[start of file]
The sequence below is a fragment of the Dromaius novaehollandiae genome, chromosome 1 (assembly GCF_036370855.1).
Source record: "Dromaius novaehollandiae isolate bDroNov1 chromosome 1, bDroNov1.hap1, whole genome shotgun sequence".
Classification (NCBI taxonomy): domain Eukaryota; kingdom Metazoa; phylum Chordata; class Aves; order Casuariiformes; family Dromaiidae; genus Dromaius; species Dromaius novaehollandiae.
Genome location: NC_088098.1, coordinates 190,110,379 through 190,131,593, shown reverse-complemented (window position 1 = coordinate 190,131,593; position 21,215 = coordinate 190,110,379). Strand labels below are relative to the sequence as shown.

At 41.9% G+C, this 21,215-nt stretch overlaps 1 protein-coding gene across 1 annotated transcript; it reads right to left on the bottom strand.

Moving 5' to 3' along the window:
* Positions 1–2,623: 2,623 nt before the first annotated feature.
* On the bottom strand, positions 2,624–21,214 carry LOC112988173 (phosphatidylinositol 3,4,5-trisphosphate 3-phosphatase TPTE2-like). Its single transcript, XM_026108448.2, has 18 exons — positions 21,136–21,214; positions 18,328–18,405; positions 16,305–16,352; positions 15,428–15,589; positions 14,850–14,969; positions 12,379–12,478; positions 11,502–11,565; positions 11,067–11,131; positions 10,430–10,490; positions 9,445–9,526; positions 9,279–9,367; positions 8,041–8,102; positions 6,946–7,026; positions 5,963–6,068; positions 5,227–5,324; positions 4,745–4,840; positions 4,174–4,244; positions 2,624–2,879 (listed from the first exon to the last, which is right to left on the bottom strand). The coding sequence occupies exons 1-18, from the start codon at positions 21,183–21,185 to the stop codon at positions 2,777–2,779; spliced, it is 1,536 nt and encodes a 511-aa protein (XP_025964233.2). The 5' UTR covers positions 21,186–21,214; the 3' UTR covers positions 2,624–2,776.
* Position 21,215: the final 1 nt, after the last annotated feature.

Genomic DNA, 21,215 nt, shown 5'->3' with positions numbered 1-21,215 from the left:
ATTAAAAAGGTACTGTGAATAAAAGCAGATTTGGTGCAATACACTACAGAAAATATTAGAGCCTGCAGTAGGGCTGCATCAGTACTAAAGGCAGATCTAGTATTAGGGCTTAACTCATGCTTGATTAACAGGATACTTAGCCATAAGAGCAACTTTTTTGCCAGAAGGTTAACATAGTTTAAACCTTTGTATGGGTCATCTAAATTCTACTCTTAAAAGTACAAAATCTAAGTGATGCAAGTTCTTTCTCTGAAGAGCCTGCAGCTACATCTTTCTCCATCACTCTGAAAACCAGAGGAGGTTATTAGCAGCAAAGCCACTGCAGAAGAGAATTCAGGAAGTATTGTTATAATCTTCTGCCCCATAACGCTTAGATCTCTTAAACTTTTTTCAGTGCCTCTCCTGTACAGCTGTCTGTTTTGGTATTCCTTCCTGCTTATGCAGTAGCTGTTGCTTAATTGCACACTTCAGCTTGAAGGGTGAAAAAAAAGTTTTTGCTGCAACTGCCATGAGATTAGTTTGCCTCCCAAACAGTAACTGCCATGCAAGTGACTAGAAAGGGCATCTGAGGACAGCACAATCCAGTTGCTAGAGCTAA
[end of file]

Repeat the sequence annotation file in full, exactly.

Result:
The sequence below is a fragment of the Dromaius novaehollandiae genome, chromosome 1 (assembly GCF_036370855.1).
Source record: "Dromaius novaehollandiae isolate bDroNov1 chromosome 1, bDroNov1.hap1, whole genome shotgun sequence".
Classification (NCBI taxonomy): domain Eukaryota; kingdom Metazoa; phylum Chordata; class Aves; order Casuariiformes; family Dromaiidae; genus Dromaius; species Dromaius novaehollandiae.
Genome location: NC_088098.1, coordinates 190,110,379 through 190,131,593, shown reverse-complemented (window position 1 = coordinate 190,131,593; position 21,215 = coordinate 190,110,379). Strand labels below are relative to the sequence as shown.

At 41.9% G+C, this 21,215-nt stretch overlaps 1 protein-coding gene across 1 annotated transcript; it reads right to left on the bottom strand.

Moving 5' to 3' along the window:
* Positions 1–2,623: 2,623 nt before the first annotated feature.
* On the bottom strand, positions 2,624–21,214 carry LOC112988173 (phosphatidylinositol 3,4,5-trisphosphate 3-phosphatase TPTE2-like). Its single transcript, XM_026108448.2, has 18 exons — positions 21,136–21,214; positions 18,328–18,405; positions 16,305–16,352; positions 15,428–15,589; positions 14,850–14,969; positions 12,379–12,478; positions 11,502–11,565; positions 11,067–11,131; positions 10,430–10,490; positions 9,445–9,526; positions 9,279–9,367; positions 8,041–8,102; positions 6,946–7,026; positions 5,963–6,068; positions 5,227–5,324; positions 4,745–4,840; positions 4,174–4,244; positions 2,624–2,879 (listed from the first exon to the last, which is right to left on the bottom strand). The coding sequence occupies exons 1-18, from the start codon at positions 21,183–21,185 to the stop codon at positions 2,777–2,779; spliced, it is 1,536 nt and encodes a 511-aa protein (XP_025964233.2). The 5' UTR covers positions 21,186–21,214; the 3' UTR covers positions 2,624–2,776.
* Position 21,215: the final 1 nt, after the last annotated feature.

Genomic DNA, 21,215 nt, shown 5'->3' with positions numbered 1-21,215 from the left:
ATTAAAAAGGTACTGTGAATAAAAGCAGATTTGGTGCAATACACTACAGAAAATATTAGAGCCTGCAGTAGGGCTGCATCAGTACTAAAGGCAGATCTAGTATTAGGGCTTAACTCATGCTTGATTAACAGGATACTTAGCCATAAGAGCAACTTTTTTGCCAGAAGGTTAACATAGTTTAAACCTTTGTATGGGTCATCTAAATTCTACTCTTAAAAGTACAAAATCTAAGTGATGCAAGTTCTTTCTCTGAAGAGCCTGCAGCTACATCTTTCTCCATCACTCTGAAAACCAGAGGAGGTTATTAGCAGCAAAGCCACTGCAGAAGAGAATTCAGGAAGTATTGTTATAATCTTCTGCCCCATAACGCTTAGATCTCTTAAACTTTTTTCAGTGCCTCTCCTGTACAGCTGTCTGTTTTGGTATTCCTTCCTGCTTATGCAGTAGCTGTTGCTTAATTGCACACTTCAGCTTGAAGGGTGAAAAAAAAGTTTTTGCTGCAACTGCCATGAGATTAGTTTGCCTCCCAAACAGTAACTGCCATGCAAGTGACTAGAAAGGGCATCTGAGGACAGCACAATCCAGTTGCTAGAGCTAA